April 9, 2018

How Minds Get Poisoned, and the Cure.


When your mind and heart are truly open abundance will flow to you effortlessly and easily.

By Deepak Chopra, MD


Everyone learned the norms of behavior somewhere along the line. None of us is a completely unique individual. Our worldview is an adaptation of a worldview inherited from someone else, whether family, friends, admired thinkers, or social groups. Once you adopt a set of core beliefs, they feel like your own. From this perspective, the conditioned mind is universal–no group, whether you approve or disapprove of its attitudes, has a patent on stubborn, ingrained beliefs.


When we assume that it’s easier to lead–and mislead–people who are poor, uneducated, ill-informed, or otherwise set apart from our own norms, we’re wrong. The best-educated and informed voters, for example, make up their minds the quickest. The notion that educated voters are open-minded barely holds water. The low-information voter is almost the only independent voter left, which isn’t complimentary to either side. 


Once you begin to see the effects of the conditioned mind, one of two impulses arises. Either you want to undo and escape your own conditioning, or you prefer to take a passive role and simply accept it. The second choice is perilous. If you happen to be privileged, going along with your inherited values and beliefs is likely, as with all types of conformism, to help you get along. But conditioning has a way of becoming deeper, more stubborn, and more unconscious the longer it persists.


Eventually, when every situation brings up a knee-jerk reflex and every belief has become totally embedded, one arrives at the state known as the poisoned mind. This, too, can be inherited, which accounts for the prevalence of mental toxins generation after generation. Among these poisons are racism, tribalism, the treatment (and abuse) of women as inferior, a predilection for violence, and all forms of us-versus-them thinking. The rise of openly expressed anti-Semitism in Europe at the moment, with the desecration of Jewish graves, Holocaust deniers, and even Holocaust defenders, speaks to how deeply embedded mental poisons are.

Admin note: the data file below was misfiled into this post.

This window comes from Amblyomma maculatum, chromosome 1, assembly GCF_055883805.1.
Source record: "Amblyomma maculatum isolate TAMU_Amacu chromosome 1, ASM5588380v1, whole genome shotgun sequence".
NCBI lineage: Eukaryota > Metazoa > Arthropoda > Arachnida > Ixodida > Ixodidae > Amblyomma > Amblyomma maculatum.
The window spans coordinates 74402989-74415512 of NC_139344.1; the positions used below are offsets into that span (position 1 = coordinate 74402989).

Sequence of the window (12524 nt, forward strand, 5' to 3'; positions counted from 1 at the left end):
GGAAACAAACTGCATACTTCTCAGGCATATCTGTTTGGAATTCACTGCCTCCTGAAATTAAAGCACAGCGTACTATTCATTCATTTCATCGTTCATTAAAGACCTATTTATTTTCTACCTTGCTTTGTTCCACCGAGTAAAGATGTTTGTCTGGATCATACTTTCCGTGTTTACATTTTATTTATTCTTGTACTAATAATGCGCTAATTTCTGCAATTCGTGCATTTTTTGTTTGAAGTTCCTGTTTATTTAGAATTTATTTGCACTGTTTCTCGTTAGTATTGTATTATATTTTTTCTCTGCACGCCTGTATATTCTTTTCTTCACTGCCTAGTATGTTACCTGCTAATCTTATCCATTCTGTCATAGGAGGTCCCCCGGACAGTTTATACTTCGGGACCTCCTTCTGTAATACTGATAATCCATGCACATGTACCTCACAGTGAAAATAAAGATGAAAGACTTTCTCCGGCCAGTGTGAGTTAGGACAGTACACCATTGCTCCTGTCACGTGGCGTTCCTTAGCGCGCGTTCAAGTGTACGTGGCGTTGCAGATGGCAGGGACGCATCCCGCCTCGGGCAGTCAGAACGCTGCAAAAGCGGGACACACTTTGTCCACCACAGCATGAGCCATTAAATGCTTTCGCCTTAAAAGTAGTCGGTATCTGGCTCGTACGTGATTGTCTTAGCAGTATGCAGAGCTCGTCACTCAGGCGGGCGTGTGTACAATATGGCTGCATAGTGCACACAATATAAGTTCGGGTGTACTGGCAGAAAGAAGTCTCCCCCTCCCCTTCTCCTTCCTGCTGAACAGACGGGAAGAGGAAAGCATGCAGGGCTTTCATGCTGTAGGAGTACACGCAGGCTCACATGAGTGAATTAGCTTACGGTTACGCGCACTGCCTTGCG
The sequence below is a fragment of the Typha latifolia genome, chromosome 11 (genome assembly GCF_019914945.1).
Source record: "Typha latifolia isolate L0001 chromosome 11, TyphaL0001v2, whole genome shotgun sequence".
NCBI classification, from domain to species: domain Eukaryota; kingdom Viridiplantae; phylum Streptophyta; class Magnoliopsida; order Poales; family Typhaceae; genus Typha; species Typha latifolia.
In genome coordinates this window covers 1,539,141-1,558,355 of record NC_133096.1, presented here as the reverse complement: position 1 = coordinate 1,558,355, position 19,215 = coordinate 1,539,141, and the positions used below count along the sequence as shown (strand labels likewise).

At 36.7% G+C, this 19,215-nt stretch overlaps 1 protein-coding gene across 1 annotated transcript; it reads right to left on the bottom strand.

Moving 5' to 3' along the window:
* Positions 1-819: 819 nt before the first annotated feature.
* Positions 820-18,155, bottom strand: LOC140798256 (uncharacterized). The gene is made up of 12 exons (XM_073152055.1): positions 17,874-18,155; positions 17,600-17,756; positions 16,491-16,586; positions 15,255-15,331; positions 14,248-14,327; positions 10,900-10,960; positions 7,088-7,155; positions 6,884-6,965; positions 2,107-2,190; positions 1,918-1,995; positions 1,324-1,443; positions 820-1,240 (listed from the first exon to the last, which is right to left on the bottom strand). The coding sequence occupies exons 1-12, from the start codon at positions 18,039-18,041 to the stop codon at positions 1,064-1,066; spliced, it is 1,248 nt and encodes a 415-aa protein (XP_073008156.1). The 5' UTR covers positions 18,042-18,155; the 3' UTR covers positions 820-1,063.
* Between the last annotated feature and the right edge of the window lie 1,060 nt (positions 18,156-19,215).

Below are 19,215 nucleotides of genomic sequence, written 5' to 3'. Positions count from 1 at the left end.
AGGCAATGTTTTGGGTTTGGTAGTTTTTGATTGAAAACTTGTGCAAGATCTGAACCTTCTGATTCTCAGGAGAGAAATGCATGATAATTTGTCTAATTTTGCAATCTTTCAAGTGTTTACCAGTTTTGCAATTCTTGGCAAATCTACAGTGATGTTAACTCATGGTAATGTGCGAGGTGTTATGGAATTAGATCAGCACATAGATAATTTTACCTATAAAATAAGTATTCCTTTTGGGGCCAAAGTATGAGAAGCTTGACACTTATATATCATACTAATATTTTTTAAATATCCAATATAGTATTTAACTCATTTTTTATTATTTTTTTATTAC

Trumpism is not my topic here, but clearly it contains a healthy dose of poisonous attitudes, bringing to the surface a set of toxic beliefs never quite absent in America but previously swept under the carpet. The immediate effect is deleterious. The long-term effect, if we’re lucky, will be to raise awareness. By bringing poisons to light, they can be subjected to scrutiny and choice. Nothing changes if it remains hidden out of sight. The acceptance of gay marriage, for instance, depended upon gay people coming out of the closet. Only then could toxic attitudes about homosexuality be invalidated and swept away.


Right now anyone can spot the mental poisons that Trumpism fosters. Speaking for myself, I’d rather see white supremacists exposed than to live in the Deep South of the past, where endemic racism was perpetuated because no one among the white population wanted to confront it. Left unexamined, the poisoned mind is self-perpetuating. Witness a president acting upon gut beliefs as if they are true, unable to even tolerate the possibility that the things he believed thirty years ago need to be examined and open to change.